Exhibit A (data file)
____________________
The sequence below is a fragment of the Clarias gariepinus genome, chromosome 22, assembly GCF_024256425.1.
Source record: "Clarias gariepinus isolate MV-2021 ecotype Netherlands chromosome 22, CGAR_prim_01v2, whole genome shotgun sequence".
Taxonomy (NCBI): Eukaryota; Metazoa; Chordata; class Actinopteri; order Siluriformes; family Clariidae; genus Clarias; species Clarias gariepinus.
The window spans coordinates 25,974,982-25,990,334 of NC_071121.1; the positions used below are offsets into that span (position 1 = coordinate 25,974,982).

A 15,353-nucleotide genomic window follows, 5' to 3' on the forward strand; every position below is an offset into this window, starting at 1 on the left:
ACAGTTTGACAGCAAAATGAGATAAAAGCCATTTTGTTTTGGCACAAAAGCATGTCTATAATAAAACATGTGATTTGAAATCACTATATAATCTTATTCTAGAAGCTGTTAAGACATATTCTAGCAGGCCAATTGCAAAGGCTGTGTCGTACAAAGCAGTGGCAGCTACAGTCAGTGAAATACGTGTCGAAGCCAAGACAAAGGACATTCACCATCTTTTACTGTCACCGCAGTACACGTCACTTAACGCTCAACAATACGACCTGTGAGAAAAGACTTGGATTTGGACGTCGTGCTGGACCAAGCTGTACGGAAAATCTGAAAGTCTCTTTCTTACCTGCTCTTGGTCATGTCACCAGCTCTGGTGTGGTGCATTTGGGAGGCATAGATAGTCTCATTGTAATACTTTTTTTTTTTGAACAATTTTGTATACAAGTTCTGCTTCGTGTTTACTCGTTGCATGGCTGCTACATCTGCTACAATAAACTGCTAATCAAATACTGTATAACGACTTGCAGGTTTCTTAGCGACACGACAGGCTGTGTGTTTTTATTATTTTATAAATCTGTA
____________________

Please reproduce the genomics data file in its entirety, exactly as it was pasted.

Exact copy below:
The sequence below is a fragment of the Clarias gariepinus genome, chromosome 22, assembly GCF_024256425.1.
Source record: "Clarias gariepinus isolate MV-2021 ecotype Netherlands chromosome 22, CGAR_prim_01v2, whole genome shotgun sequence".
Taxonomy (NCBI): Eukaryota; Metazoa; Chordata; class Actinopteri; order Siluriformes; family Clariidae; genus Clarias; species Clarias gariepinus.
The window spans coordinates 25,974,982-25,990,334 of NC_071121.1; the positions used below are offsets into that span (position 1 = coordinate 25,974,982).

A 15,353-nucleotide genomic window follows, 5' to 3' on the forward strand; every position below is an offset into this window, starting at 1 on the left:
ACAGTTTGACAGCAAAATGAGATAAAAGCCATTTTGTTTTGGCACAAAAGCATGTCTATAATAAAACATGTGATTTGAAATCACTATATAATCTTATTCTAGAAGCTGTTAAGACATATTCTAGCAGGCCAATTGCAAAGGCTGTGTCGTACAAAGCAGTGGCAGCTACAGTCAGTGAAATACGTGTCGAAGCCAAGACAAAGGACATTCACCATCTTTTACTGTCACCGCAGTACACGTCACTTAACGCTCAACAATACGACCTGTGAGAAAAGACTTGGATTTGGACGTCGTGCTGGACCAAGCTGTACGGAAAATCTGAAAGTCTCTTTCTTACCTGCTCTTGGTCATGTCACCAGCTCTGGTGTGGTGCATTTGGGAGGCATAGATAGTCTCATTGTAATACTTTTTTTTTTTGAACAATTTTGTATACAAGTTCTGCTTCGTGTTTACTCGTTGCATGGCTGCTACATCTGCTACAATAAACTGCTAATCAAATACTGTATAACGACTTGCAGGTTTCTTAGCGACACGACAGGCTGTGTGTTTTTATTATTTTATAAATCTGTA